Every good head benefits from a sense of direction

10th January 2003 at 00:00
The governing body has a key leadership role to play in looking to the future, as Jane Martin reports.

IT is widely accepted that the headteacher, as the leading professional, takes the lead in managing and developing a school. The National College for School Leadership has been established to ensure that heads have the proper training and support to become effective leaders.

The school also has a professional leadership team comprising senior staff - and in larger schools heads of faculty and department have an important role to play. But the governing body also has a role supporting the lead professionals.

The governing body with the headteacher should take a lead in setting the future direction of the school. This means being clear about a vision for the school which reinforces its distinctive character and ethos.

Governors can support the head and the leadership team in making sure the vision is communicated effectively to school staff, pupils and the community, by communicating a consistent message, setting an example, making links with the community and local agencies.

Such support is particularly important when the school is faced with difficult decisions or when new initiatives are being considered. In the strategic role, the governing body is the forum for engaging in a robust dialogue, as part of the leadership of the school, about what future steps should be taken to ensure high standards of pupil achievement.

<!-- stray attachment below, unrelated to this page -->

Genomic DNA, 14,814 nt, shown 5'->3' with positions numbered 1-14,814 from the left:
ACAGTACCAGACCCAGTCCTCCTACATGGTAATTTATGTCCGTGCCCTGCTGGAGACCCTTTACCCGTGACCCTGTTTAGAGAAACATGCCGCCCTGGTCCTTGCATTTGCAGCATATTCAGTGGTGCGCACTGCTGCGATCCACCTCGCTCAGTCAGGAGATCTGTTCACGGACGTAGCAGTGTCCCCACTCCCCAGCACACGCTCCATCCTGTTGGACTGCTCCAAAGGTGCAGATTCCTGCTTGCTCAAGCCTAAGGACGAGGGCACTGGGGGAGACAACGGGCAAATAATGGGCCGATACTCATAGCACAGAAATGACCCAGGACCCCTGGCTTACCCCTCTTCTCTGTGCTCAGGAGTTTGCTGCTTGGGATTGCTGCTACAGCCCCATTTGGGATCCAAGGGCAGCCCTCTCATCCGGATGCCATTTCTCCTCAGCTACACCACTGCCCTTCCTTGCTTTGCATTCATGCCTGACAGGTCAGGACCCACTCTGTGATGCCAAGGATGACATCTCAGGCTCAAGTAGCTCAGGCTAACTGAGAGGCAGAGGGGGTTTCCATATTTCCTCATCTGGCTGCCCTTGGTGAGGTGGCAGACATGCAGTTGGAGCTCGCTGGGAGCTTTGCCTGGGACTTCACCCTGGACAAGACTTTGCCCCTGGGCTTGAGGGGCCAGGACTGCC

Governors bring a wide and varied perspective to enrich and enhance the dialogue - which should encourage creative and bold thinking. The leadership role of the governing body is then to make sure that transformational, strategic plans can be implemented effectively.

Governors can particularly help to ensure that parents and the community understand future plans and to gain their support and enthusiasm for future changes where needed.

The governing body, which plays its part in the leadership of the school, will need to be visible and make its mark - having a presence in school and at school events, particularly those involving families and the local community - engaging with the local authority and other agencies.

In many respects, the leadership role will be embodied in the chair of governors in a constructive relationship with the head. But, as with any other governing body activity, it also needs to be a shared responsibility in which all governors act as ambassadors for the school based on shared understanding and agreement.

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